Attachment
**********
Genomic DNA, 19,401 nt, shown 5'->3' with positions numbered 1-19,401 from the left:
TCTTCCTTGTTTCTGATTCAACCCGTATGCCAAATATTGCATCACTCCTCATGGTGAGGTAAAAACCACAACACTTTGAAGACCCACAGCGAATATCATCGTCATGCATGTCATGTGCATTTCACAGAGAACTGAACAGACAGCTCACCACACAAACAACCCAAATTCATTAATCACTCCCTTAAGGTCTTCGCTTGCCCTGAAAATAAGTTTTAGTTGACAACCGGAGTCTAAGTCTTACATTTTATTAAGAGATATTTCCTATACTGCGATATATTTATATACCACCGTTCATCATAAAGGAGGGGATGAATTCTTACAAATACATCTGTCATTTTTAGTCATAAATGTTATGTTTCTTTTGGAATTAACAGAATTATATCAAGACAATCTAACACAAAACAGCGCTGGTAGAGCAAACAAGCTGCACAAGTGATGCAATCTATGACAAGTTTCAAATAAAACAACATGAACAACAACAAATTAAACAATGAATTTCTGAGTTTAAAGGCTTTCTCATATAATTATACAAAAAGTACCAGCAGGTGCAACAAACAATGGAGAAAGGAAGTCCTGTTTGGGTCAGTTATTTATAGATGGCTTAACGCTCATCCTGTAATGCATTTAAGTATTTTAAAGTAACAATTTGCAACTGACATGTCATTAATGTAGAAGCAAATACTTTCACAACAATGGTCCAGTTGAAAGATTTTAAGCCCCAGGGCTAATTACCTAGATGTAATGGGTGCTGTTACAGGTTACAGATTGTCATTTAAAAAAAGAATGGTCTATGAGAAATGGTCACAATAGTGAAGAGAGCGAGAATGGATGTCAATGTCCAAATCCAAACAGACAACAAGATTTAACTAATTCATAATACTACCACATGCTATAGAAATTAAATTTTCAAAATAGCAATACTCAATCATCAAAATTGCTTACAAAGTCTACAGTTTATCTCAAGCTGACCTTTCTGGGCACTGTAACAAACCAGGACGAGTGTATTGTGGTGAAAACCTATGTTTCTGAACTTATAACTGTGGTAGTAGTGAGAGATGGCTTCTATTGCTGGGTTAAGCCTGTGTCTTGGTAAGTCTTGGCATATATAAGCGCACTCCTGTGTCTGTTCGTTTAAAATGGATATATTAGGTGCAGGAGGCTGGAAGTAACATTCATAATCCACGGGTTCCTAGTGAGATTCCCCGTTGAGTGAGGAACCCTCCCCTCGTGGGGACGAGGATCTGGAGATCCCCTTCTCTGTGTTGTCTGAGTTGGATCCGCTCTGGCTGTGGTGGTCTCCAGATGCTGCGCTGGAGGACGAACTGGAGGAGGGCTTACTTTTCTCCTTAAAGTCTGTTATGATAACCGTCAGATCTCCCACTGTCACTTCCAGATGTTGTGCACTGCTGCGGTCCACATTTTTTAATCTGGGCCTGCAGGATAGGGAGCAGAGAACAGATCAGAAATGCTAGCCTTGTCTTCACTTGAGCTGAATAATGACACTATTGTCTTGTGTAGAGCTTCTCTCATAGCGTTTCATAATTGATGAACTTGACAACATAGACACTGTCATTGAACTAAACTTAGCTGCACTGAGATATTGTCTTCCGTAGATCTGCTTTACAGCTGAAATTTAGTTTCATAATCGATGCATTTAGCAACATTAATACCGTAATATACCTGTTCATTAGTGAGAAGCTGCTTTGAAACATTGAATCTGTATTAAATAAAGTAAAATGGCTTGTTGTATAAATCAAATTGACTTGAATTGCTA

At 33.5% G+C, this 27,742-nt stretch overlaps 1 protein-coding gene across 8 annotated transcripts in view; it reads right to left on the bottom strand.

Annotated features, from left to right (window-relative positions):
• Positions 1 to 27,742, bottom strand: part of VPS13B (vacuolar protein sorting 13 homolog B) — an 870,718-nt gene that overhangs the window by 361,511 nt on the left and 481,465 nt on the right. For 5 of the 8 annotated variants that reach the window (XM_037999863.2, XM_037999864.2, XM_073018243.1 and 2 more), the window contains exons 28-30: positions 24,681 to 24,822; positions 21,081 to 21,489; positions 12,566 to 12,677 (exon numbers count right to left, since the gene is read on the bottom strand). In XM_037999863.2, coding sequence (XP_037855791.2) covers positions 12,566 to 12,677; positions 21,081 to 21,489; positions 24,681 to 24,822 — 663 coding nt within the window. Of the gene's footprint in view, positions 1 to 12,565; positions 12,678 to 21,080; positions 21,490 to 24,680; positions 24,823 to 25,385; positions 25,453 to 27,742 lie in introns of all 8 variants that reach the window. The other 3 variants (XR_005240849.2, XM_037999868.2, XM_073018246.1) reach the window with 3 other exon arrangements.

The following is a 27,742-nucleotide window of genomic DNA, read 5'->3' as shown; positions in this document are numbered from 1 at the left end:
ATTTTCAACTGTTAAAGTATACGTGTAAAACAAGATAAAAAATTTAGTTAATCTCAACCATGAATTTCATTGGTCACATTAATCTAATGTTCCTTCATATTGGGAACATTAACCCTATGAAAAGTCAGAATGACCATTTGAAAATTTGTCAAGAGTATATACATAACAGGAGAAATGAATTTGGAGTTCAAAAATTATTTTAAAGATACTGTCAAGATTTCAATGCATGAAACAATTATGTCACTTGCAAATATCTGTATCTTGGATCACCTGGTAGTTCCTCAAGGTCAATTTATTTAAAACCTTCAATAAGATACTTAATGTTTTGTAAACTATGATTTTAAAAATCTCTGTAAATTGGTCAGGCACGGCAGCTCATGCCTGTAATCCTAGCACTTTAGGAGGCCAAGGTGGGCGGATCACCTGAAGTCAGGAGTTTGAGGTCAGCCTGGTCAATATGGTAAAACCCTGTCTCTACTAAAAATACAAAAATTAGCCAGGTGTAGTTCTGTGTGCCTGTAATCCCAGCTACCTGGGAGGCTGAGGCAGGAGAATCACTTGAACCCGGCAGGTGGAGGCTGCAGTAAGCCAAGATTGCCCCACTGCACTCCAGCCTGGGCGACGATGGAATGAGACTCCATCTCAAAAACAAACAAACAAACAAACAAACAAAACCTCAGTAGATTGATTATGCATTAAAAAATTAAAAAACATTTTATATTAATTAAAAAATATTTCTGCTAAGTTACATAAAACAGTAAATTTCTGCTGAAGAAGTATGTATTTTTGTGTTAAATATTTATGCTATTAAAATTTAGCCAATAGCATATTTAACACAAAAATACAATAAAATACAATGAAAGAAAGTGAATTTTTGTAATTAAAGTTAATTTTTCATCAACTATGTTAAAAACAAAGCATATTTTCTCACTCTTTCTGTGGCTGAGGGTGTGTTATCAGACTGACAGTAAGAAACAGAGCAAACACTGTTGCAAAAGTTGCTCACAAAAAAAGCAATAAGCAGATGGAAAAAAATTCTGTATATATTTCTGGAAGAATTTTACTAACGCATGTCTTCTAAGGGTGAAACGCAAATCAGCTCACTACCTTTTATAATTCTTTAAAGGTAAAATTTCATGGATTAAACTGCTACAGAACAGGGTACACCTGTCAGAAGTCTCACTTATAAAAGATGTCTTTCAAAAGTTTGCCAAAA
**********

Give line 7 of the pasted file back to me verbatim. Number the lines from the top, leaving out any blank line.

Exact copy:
ATTTTCAACTGTTAAAGTATACGTGTAAAACAAGATAAAAAATTTAGTTAATCTCAACCATGAATTTCATTGGTCACATTAATCTAATGTTCCTTCATATTGGGAACATTAACCCTATGAAAAGTCAGAATGACCATTTGAAAATTTGTCAAGAGTATATACATAACAGGAGAAATGAATTTGGAGTTCAAAAATTATTTTAAAGATACTGTCAAGATTTCAATGCATGAAACAATTATGTCACTTGCAAATATCTGTATCTTGGATCACCTGGTAGTTCCTCAAGGTCAATTTATTTAAAACCTTCAATAAGATACTTAATGTTTTGTAAACTATGATTTTAAAAATCTCTGTAAATTGGTCAGGCACGGCAGCTCATGCCTGTAATCCTAGCACTTTAGGAGGCCAAGGTGGGCGGATCACCTGAAGTCAGGAGTTTGAGGTCAGCCTGGTCAATATGGTAAAACCCTGTCTCTACTAAAAATACAAAAATTAGCCAGGTGTAGTTCTGTGTGCCTGTAATCCCAGCTACCTGGGAGGCTGAGGCAGGAGAATCACTTGAACCCGGCAGGTGGAGGCTGCAGTAAGCCAAGATTGCCCCACTGCACTCCAGCCTGGGCGACGATGGAATGAGACTCCATCTCAAAAACAAACAAACAAACAAACAAACAAAACCTCAGTAGATTGATTATGCATTAAAAAATTAAAAAACATTTTATATTAATTAAAAAATATTTCTGCTAAGTTACATAAAACAGTAAATTTCTGCTGAAGAAGTATGTATTTTTGTGTTAAATATTTATGCTATTAAAATTTAGCCAATAGCATATTTAACACAAAAATACAATAAAATACAATGAAAGAAAGTGAATTTTTGTAATTAAAGTTAATTTTTCATCAACTATGTTAAAAACAAAGCATATTTTCTCACTCTTTCTGTGGCTGAGGGTGTGTTATCAGACTGACAGTAAGAAACAGAGCAAACACTGTTGCAAAAGTTGCTCACAAAAAAAGCAATAAGCAGATGGAAAAAAATTCTGTATATATTTCTGGAAGAATTTTACTAACGCATGTCTTCTAAGGGTGAAACGCAAATCAGCTCACTACCTTTTATAATTCTTTAAAGGTAAAATTTCATGGATTAAACTGCTACAGAACAGGGTACACCTGTCAGAAGTCTCACTTATAAAAGATGTCTTTCAAAAGTTTGCCAAAA